Summer Work

  • The Midgie
  • 1 June 2009
Summer Work

Working 9 to 5

Many travellers like to secure a part-time job so as they can fund their trip more successfully. Here’s some useful information on finding work.

You’d probably rather live the carefree life and not worry about money and jobs, but the reality is that without part-time work you’ll probably struggle - and your beer fund will plummet, which is never good. And aside from the obvious benefit of some extra cash, a part-time job will also allow you to meet new people and for those for whom English is not the first language, it’s a good way of learning the lingo.

When seeking suitable jobs, your first port of call is probably to check the job boards in hostels and see what kind of work is available. Over the summer months there is often a lot of seasonal work and so it’s worth taking to the streets with a bundle of CVs and handing them in to local bars and cafes and asking to be considered for any summer vacancies.

Another good way of sourcing part-time work is to visit a local Job Centre (www.jobcentre or browse popular websites like Gumtree ( and Vivastreet (,where employers up-load vacant positions onto a social net-working site.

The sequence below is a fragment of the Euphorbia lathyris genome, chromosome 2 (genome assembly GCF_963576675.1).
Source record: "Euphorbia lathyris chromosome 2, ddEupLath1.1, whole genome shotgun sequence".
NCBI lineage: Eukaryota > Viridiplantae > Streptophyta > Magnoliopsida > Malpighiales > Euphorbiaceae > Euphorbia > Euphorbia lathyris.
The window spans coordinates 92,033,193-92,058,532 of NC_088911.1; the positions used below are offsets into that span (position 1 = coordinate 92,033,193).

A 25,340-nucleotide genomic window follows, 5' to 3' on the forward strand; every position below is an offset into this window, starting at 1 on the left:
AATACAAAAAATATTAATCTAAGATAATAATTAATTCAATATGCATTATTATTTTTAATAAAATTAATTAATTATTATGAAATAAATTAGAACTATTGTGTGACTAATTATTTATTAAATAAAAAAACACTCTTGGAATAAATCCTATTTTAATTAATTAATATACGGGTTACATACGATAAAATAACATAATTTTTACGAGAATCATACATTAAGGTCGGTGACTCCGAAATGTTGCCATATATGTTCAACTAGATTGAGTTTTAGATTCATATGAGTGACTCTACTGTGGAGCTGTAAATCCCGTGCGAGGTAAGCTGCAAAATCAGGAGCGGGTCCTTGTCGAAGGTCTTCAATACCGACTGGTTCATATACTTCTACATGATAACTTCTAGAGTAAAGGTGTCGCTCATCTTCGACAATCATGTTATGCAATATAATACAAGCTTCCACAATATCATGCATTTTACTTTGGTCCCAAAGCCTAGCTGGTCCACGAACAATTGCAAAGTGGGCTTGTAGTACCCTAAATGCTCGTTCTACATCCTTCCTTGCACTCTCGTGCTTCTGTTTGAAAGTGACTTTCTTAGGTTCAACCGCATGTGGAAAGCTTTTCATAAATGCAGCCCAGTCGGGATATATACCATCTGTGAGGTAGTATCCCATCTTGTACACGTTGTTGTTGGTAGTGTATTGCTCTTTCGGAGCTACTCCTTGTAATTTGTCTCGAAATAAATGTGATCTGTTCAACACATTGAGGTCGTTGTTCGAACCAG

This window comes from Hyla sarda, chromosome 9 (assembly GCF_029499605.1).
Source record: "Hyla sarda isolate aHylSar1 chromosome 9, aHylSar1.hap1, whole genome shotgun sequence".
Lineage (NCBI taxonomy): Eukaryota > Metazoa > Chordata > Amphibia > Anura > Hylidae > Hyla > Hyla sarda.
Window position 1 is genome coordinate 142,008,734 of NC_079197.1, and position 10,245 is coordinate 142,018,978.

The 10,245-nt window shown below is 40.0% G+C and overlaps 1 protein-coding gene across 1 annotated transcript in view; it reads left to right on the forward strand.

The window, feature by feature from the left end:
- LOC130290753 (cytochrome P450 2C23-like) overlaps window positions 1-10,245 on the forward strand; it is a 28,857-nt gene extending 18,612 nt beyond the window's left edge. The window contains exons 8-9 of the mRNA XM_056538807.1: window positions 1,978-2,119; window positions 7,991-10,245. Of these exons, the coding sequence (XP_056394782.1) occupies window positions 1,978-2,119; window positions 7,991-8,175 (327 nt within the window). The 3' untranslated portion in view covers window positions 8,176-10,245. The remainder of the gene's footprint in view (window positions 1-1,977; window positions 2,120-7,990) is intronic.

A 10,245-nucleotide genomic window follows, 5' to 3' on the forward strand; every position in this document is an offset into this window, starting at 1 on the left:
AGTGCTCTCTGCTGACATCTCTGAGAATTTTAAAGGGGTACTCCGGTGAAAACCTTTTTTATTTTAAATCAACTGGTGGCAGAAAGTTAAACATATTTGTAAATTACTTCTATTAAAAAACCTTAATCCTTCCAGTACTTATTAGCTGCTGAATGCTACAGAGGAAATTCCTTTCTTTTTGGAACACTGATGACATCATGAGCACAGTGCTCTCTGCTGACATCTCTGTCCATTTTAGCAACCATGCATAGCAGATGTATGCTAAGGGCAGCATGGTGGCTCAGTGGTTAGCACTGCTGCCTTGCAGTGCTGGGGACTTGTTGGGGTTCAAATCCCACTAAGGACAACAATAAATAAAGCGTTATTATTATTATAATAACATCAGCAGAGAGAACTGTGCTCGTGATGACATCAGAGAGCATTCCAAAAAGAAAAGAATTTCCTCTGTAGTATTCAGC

The kind of jobs you can expect are bar and waiting jobs, general administration work and leafleting. However, keep an eye out for more interesting work prospects - such as helping out at a live festival event or tending to the animals/crops on a local farm. You’re not likely to make mega bucks, but expect to receive the minimum wage of £5.73 per hour (plus tips in some cases).

If you are an overseas national who is not settled in the United Kingdom, and you intend to work in the UK, then you will generally be required to have a specific work permit. These are issued by Work Permits (UK) and must be applied for on your behalf, by the person who intends to employ you. If you hold a work permit that is valid for more than six months then you may also require a valid Visa.

For detailed help and information on Visa applications and UK Work Permits, visit

  • The key is to appear bright, enthusiastic and keen. In this fast-paced world, first impressions count for everything, so make sure you don’t sell yourself short
  • Be honest about the amount of experience you have; some employers will be more than happy to offer training on the job
  • Make the most of the summer months and cash-in on any extra work. But remember to try and save, not squander, your extra pennies
  • Be prepared to work hard, as this is often the only way to set yourself apart and show that you are a valuable commodity

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